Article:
5. Describe your process for quality control.

No matter what the specifics of your IT job, it no doubt comes with a certain level of expectations about the quality of the work or product. How will a candidate meet these expectations? What prior experience do they have in this area? You want to see that quality isn’t an afterthought, but a core part of the candidate’s approach to their work.

6. Let’s say the CTO comes to you with [insert common challenge candidate would face in the role]. How would you handle it?

This is a situational interview question that requires the candidate to think in hypotheticals about how they’d react in a future situation. It will help you understand how a candidate thinks through problems and whether they’re able to take a bigger task and break it down into smaller, achievable parts to get the job done.

7. What questions do you have for us?

Don’t forget to leave time at the end for this all-important IT interview question. This not only helps contribute to a positive candidate experience, but it can also help you see where their head is at after their first face-to-face interaction with your company.

Are they asking questions about what success looks like in the role or the department’s biggest goals for the upcoming year? Great! Are they asking basic questions they should already know the answer to or probing about your time off policy? Not so great. This question is a good way to get one last read on a candidate’s preparedness and the likelihood of accepting the job should you decide to make an offer.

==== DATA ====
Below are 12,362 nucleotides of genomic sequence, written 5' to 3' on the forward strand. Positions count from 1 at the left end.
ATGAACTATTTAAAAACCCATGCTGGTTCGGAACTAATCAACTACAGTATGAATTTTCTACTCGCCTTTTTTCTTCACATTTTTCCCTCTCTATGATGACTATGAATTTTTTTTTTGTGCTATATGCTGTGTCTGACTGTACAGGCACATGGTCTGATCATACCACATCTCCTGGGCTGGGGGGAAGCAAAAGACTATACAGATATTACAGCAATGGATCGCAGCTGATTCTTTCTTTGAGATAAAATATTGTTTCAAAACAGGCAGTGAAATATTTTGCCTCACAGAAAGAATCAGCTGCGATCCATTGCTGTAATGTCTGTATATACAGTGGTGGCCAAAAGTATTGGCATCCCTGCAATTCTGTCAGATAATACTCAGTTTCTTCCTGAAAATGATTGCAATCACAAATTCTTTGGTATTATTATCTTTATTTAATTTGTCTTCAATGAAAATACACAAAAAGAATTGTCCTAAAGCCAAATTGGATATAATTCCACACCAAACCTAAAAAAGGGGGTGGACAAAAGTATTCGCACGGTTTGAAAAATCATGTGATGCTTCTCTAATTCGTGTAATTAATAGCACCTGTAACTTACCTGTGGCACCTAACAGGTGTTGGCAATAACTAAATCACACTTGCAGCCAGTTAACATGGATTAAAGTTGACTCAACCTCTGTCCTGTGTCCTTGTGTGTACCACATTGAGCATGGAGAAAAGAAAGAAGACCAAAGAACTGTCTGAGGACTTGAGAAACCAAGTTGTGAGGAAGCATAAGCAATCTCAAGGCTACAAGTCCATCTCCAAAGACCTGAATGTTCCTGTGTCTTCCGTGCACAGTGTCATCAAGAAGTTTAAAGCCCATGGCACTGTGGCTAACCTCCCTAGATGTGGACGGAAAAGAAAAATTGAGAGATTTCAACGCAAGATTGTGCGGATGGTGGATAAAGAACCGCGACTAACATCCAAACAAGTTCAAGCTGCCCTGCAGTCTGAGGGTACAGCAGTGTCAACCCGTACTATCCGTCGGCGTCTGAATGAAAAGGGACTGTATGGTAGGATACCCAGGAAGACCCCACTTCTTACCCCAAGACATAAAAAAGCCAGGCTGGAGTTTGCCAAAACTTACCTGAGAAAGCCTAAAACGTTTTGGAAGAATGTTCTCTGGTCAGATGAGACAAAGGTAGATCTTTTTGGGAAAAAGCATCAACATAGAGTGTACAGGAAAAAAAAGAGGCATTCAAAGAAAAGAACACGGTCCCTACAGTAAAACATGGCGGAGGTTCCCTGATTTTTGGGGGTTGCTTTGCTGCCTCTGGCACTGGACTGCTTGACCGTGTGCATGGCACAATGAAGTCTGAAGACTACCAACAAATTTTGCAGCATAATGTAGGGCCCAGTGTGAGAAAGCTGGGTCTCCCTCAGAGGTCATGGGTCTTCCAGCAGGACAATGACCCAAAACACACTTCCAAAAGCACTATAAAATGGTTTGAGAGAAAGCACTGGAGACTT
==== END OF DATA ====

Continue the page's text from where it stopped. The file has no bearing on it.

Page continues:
Hiring For An IT Role? Let 4 Corner Resources Deliver Top Talent

Information technology plays a critical role in every field. That’s why it’s of utmost importance to hire the very best IT professionals available. Consider partnering with an IT staffing agency to recruit top IT professionals for your hiring needs.  4 Corner Resources got its start in information technology staffing, and though we’ve grown a lot since then, IT remains a core expertise.

Let us fill your hiring funnel with IT candidates who can help keep your business fast and agile. We have experience filling a broad range of technical positions including data architects, DevOps engineers, software developers, network administrators and much more. Get started by contacting us to speak with one of our IT hiring experts today.

Pete Newsome

About Pete Newsome

Pete is a seventh-generation Floridian whose career in technical recruiting began immediately following his graduation from Florida State University. After serving in leadership roles for two Fortune 500 companies, he founded 4 Corner Resources in 2005 to pursue a dream of building a business that prioritizes people over processes. In the years since, 4CR, the top-rated staffing company in Central Florida, has won numerous awards; most recently Forbes’ Best Recruiting Firms in America, The Seminole 100, and The Golden 100. Pete and his team recently launched zengig, with the goal of offering the most comprehensive advice, tools, and resources for every career journey. He’s the host of two podcasts; Hire Calling and Finding Career Zen, and blazing new trails in recruitment marketing with the latest artificial intelligence (AI) technology.